UPDATE: There is an Amazon page for the Monterra that lists it as a 4″ unit with WiFi, 1080p video, and an Android OS with the ability to use Android apps — opening the door to app developers creating “new outdoor-centric apps.” The MSRP is shown as $699.99.
GPS device incorporating altimeters, compasses, accelerometers, gyroscope, GLONASS navigation system, video and still image cameras, FM and weather radio receivers, sensors for determination of sun burning portion of the UV spectrum, and a wireless communication device featuring data and image transmission.
This makes a lot of sense in terms of adding new features for a flagship handheld.
Meanwhile, the Garmin Virb filing seems to put the company in the standalone camera business:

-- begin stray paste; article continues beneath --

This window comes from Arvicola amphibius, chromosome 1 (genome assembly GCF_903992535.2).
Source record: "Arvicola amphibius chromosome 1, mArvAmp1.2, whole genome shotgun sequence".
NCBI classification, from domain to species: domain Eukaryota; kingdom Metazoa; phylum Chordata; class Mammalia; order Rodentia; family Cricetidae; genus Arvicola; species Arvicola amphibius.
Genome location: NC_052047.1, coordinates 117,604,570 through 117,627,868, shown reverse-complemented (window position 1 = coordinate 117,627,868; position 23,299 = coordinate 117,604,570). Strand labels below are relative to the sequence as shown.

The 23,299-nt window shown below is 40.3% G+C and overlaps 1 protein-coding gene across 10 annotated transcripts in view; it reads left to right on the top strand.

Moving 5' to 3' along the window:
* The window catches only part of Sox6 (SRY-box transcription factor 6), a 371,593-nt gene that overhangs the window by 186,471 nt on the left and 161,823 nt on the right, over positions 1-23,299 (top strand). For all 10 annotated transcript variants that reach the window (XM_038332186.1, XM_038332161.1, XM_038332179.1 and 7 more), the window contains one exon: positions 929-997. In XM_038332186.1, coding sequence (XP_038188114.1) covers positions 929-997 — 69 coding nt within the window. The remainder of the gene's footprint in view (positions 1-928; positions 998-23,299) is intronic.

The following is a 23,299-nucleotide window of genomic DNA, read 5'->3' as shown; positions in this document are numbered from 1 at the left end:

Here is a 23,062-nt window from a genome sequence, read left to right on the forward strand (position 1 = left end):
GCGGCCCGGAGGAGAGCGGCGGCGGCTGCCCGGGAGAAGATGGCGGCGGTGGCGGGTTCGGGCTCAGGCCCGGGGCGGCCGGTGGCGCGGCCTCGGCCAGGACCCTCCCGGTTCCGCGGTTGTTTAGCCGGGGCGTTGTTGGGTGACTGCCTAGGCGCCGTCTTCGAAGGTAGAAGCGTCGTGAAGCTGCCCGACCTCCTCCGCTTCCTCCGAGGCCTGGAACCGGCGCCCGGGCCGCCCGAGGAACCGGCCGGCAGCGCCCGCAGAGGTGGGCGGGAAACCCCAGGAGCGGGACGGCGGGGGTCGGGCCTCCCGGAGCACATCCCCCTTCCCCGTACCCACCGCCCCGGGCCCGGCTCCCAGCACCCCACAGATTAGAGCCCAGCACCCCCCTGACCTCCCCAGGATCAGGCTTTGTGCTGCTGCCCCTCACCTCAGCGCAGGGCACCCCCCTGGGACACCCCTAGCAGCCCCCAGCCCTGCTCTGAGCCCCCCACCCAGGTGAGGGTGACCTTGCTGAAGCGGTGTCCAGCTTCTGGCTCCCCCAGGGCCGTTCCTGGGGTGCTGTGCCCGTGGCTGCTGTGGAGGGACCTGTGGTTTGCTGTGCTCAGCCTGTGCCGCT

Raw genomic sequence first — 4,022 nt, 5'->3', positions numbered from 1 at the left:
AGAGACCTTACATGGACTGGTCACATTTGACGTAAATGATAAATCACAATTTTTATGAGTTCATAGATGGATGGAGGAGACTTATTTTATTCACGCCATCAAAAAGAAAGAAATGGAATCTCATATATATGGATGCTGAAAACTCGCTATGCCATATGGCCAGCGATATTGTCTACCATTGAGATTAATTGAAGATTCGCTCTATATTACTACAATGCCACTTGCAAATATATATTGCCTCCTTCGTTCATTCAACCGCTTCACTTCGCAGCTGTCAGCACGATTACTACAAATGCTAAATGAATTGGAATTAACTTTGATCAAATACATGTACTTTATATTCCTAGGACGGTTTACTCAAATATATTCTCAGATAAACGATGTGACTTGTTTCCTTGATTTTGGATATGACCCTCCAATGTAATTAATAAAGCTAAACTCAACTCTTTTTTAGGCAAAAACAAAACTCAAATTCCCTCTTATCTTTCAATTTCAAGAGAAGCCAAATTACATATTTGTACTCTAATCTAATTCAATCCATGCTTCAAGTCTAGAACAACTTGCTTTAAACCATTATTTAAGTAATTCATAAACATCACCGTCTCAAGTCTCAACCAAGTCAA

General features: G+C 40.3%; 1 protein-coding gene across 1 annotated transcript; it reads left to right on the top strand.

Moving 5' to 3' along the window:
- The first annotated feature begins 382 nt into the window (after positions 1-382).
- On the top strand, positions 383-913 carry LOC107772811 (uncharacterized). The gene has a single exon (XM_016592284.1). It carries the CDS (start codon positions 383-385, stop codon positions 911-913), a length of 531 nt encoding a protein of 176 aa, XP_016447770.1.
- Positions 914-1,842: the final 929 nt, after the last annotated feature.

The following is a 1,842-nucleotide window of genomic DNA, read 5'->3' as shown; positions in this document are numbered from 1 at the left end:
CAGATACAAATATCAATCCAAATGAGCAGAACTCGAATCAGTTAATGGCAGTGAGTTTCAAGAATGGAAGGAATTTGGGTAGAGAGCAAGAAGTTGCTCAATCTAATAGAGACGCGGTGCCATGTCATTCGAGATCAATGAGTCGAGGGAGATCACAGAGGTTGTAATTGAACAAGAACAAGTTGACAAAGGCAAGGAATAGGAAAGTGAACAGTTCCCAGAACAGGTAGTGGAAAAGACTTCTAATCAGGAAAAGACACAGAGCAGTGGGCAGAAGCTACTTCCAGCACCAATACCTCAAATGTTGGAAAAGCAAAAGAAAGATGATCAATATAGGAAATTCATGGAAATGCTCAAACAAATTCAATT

Cameras incorporating GPS data, altimeter, barometer, accelerometer, GPS tracking device, and transceiver to allow communication with other electronic devices; camera mounts and supports; camera cases.
This one is more questionable. Sure, GPS cameras are hot among the professional and prosumer camera crowd, but will those buyers really choose a first-generation Garmin camera over a Nikon or Canon? On the other hand, what if it is a camera that incorporates a fully functional GPS navigator? That might make a bit more sense in terms of being able to tap into Garmin’s existing markets.